We feel the act of question and wonder in our bodies. We know what if feels like to be open to change, to anticipate or solidify ideas, to wonder.

And even though at this early stage, we might well know that there are methodologies available to us, our method is rather loose and malleable.

Finally, we find ourselves in many different situations where our wondering is relevant — whether education situations, business, health, administration, etc.

 

 

If we don’t hang on to this foundational way of thinking about research, we can find ourselves acting in a rather automatic or robotic fashion. When we lose sight of this initial purpose and form, we can fall into the trap of following a recipe or jumping through hoops. People who do research love it because this purpose, in order to change our practice (our lives) that make for a better existence, is a continual motivator.

At some point we make the decision to use a method or approach to find answers to our questions. Before jumping into a specific method, it is important to have a sense of the sort of search that would be appropriate for our questions. As we develop our research understanding we begin to formulate different ways of approaching our questioning. We find that there are different forms that seem to address our questions in ways that might seem more appropriate to the question at hand.

Dr. Kanjar, the author of our textbook, lays this idea out nicely in the first chapter. He looks at the research endeavor from different perspectives. These perspectives help us categorize our thinking. You will notice that the three perspectives He points out that a research endeavor can be broadly classified as descriptive, exploratory (forgive my spelling on my diagram), correlational, or explanatory.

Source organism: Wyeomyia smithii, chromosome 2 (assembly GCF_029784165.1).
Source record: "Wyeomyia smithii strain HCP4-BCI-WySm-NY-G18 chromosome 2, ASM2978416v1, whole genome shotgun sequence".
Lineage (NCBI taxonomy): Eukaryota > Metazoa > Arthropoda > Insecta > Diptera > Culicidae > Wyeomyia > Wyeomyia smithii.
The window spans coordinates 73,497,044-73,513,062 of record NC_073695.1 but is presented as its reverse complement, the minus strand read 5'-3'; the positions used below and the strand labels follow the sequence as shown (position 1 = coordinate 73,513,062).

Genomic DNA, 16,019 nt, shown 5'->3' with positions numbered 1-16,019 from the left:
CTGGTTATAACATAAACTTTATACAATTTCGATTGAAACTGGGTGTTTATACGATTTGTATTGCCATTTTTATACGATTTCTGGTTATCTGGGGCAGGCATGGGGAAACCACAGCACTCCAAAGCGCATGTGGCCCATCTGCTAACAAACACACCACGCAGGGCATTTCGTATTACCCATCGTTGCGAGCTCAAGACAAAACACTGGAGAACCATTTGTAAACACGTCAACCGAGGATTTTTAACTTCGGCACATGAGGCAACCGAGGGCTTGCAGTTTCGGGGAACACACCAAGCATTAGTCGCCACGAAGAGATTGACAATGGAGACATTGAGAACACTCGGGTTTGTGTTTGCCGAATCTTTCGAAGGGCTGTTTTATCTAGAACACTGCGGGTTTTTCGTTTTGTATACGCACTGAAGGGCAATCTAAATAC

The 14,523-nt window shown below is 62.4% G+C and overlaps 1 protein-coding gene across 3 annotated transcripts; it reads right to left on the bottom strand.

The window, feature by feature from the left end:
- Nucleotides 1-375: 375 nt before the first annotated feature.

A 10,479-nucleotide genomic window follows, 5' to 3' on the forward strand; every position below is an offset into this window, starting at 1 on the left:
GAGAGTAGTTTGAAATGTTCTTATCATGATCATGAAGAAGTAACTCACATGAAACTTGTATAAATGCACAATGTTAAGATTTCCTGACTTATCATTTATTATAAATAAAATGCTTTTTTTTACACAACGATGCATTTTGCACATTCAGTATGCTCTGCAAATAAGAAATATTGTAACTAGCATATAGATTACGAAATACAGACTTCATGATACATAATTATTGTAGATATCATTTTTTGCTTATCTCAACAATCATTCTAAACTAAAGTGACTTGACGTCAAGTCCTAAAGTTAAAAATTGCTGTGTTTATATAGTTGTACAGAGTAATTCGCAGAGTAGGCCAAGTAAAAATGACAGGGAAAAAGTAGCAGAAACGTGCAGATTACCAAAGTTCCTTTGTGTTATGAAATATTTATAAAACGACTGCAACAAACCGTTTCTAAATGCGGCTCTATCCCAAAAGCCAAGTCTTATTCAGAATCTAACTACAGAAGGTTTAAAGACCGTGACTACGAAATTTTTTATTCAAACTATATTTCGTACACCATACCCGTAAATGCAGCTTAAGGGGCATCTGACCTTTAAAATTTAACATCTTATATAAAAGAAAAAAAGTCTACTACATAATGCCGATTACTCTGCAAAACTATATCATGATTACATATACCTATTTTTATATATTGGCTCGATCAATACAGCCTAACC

He writes:

“A research study classified as a descriptive study attempts to describe systematically a situation, problem, phenomenon, service or programme, or provides information about, say, the living conditions of a community, or describes attitudes towards an issue. ” . . .

“The main emphasis in a correlational study is to discover or establish the existence of a relationship/association/interdependence between two or more aspects of a situation. ” . . .

“Explanatory research attempts to clarify why and how there is a relationship between two aspects of a situation or phenomenon. ” . . .

“The fourth type of research, from the viewpoint of the objectives of a study, is called exploratory research. This is when a study is undertaken with the objective either to explore an area where little is known or to investigate the possibilities of undertaking a particular research study. ” . . .

 

 

In each case, the specifics of the materials (the methodologies) will change. And the bodily experiences will change as well. This bodily experience will be somewhat different depending on the extent to which the phenomenon in question is removed from us.

You see, when you are researching, there is always a way of observing and recording what one observes as if one if very close to the object or phenomenon, or if one is removed from the object or phenomenon to that it is easier to see relationships.